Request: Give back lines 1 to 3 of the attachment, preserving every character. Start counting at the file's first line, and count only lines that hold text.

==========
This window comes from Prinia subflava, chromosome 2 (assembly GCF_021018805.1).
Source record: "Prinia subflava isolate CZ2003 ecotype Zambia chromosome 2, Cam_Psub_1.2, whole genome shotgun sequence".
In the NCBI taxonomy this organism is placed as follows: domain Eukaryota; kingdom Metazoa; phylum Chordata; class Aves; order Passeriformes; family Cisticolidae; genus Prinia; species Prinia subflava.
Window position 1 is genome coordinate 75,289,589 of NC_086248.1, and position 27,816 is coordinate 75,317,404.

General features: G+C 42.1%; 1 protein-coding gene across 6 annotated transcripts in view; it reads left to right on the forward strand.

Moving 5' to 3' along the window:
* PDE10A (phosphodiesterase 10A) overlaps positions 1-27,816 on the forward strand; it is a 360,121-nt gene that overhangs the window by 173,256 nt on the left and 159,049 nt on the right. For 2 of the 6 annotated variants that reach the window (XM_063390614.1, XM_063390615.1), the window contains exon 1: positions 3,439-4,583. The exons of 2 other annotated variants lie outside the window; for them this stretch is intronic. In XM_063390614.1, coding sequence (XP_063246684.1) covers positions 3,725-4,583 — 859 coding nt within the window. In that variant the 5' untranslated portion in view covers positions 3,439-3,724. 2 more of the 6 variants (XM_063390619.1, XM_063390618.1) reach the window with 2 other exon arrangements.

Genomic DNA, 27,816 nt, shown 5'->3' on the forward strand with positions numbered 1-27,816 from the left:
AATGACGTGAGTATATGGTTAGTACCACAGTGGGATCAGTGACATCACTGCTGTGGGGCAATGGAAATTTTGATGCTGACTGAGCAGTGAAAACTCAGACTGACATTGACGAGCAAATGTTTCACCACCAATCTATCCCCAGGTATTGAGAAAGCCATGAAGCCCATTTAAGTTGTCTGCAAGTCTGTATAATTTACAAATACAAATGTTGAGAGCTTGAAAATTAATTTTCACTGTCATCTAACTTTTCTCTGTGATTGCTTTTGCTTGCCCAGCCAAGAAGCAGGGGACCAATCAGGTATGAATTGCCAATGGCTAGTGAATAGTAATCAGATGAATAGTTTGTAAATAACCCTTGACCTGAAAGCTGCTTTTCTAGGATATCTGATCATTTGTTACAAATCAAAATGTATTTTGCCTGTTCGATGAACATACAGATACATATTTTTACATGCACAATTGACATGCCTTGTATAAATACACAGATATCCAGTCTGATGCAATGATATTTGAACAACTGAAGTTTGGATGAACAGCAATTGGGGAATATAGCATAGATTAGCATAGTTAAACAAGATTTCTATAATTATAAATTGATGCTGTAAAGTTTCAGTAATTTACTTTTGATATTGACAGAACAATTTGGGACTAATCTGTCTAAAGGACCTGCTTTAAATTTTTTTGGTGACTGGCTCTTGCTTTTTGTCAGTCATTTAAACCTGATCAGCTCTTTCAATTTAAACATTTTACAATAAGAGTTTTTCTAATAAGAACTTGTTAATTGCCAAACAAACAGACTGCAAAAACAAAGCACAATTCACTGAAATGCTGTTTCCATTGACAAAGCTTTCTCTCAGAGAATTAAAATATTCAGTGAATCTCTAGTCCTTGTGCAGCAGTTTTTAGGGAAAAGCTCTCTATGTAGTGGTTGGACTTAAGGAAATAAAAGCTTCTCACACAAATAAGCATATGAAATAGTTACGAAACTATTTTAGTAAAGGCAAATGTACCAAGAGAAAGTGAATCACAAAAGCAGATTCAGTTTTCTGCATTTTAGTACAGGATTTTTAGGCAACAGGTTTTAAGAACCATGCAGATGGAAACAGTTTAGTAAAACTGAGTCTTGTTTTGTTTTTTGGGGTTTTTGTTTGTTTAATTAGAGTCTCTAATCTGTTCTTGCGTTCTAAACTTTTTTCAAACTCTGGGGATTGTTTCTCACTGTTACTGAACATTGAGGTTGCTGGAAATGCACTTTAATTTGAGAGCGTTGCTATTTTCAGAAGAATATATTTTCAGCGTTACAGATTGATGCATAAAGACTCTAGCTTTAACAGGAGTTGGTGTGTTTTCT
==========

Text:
This window comes from Prinia subflava, chromosome 2 (assembly GCF_021018805.1).
Source record: "Prinia subflava isolate CZ2003 ecotype Zambia chromosome 2, Cam_Psub_1.2, whole genome shotgun sequence".
In the NCBI taxonomy this organism is placed as follows: domain Eukaryota; kingdom Metazoa; phylum Chordata; class Aves; order Passeriformes; family Cisticolidae; genus Prinia; species Prinia subflava.